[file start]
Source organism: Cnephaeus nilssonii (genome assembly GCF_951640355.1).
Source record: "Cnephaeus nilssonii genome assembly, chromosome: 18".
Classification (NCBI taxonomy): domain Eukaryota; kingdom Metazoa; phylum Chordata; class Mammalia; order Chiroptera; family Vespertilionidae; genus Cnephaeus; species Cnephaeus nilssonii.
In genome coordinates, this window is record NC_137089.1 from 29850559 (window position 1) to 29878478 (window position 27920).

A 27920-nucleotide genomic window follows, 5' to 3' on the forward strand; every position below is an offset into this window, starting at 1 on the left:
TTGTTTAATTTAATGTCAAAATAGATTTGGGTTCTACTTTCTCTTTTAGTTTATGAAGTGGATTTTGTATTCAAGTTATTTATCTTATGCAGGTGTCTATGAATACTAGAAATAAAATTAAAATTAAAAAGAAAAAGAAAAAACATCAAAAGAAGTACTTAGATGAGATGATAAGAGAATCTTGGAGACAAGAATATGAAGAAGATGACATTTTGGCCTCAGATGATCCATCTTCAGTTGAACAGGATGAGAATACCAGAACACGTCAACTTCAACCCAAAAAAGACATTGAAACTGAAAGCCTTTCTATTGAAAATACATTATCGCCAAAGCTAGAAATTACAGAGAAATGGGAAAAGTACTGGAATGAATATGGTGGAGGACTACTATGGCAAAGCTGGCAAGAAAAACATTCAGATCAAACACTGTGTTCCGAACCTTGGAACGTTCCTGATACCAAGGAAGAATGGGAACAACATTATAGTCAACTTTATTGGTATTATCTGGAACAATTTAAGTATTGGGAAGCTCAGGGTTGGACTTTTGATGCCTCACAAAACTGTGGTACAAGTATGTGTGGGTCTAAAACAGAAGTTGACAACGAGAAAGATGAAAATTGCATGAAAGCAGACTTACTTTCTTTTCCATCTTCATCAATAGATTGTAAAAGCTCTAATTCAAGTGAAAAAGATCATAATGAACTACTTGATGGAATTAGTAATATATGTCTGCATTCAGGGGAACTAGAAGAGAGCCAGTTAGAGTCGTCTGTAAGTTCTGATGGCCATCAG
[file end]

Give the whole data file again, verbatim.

Source organism: Cnephaeus nilssonii (genome assembly GCF_951640355.1).
Source record: "Cnephaeus nilssonii genome assembly, chromosome: 18".
Classification (NCBI taxonomy): domain Eukaryota; kingdom Metazoa; phylum Chordata; class Mammalia; order Chiroptera; family Vespertilionidae; genus Cnephaeus; species Cnephaeus nilssonii.
In genome coordinates, this window is record NC_137089.1 from 29850559 (window position 1) to 29878478 (window position 27920).

A 27920-nucleotide genomic window follows, 5' to 3' on the forward strand; every position below is an offset into this window, starting at 1 on the left:
TTGTTTAATTTAATGTCAAAATAGATTTGGGTTCTACTTTCTCTTTTAGTTTATGAAGTGGATTTTGTATTCAAGTTATTTATCTTATGCAGGTGTCTATGAATACTAGAAATAAAATTAAAATTAAAAAGAAAAAGAAAAAACATCAAAAGAAGTACTTAGATGAGATGATAAGAGAATCTTGGAGACAAGAATATGAAGAAGATGACATTTTGGCCTCAGATGATCCATCTTCAGTTGAACAGGATGAGAATACCAGAACACGTCAACTTCAACCCAAAAAAGACATTGAAACTGAAAGCCTTTCTATTGAAAATACATTATCGCCAAAGCTAGAAATTACAGAGAAATGGGAAAAGTACTGGAATGAATATGGTGGAGGACTACTATGGCAAAGCTGGCAAGAAAAACATTCAGATCAAACACTGTGTTCCGAACCTTGGAACGTTCCTGATACCAAGGAAGAATGGGAACAACATTATAGTCAACTTTATTGGTATTATCTGGAACAATTTAAGTATTGGGAAGCTCAGGGTTGGACTTTTGATGCCTCACAAAACTGTGGTACAAGTATGTGTGGGTCTAAAACAGAAGTTGACAACGAGAAAGATGAAAATTGCATGAAAGCAGACTTACTTTCTTTTCCATCTTCATCAATAGATTGTAAAAGCTCTAATTCAAGTGAAAAAGATCATAATGAACTACTTGATGGAATTAGTAATATATGTCTGCATTCAGGGGAACTAGAAGAGAGCCAGTTAGAGTCGTCTGTAAGTTCTGATGGCCATCAG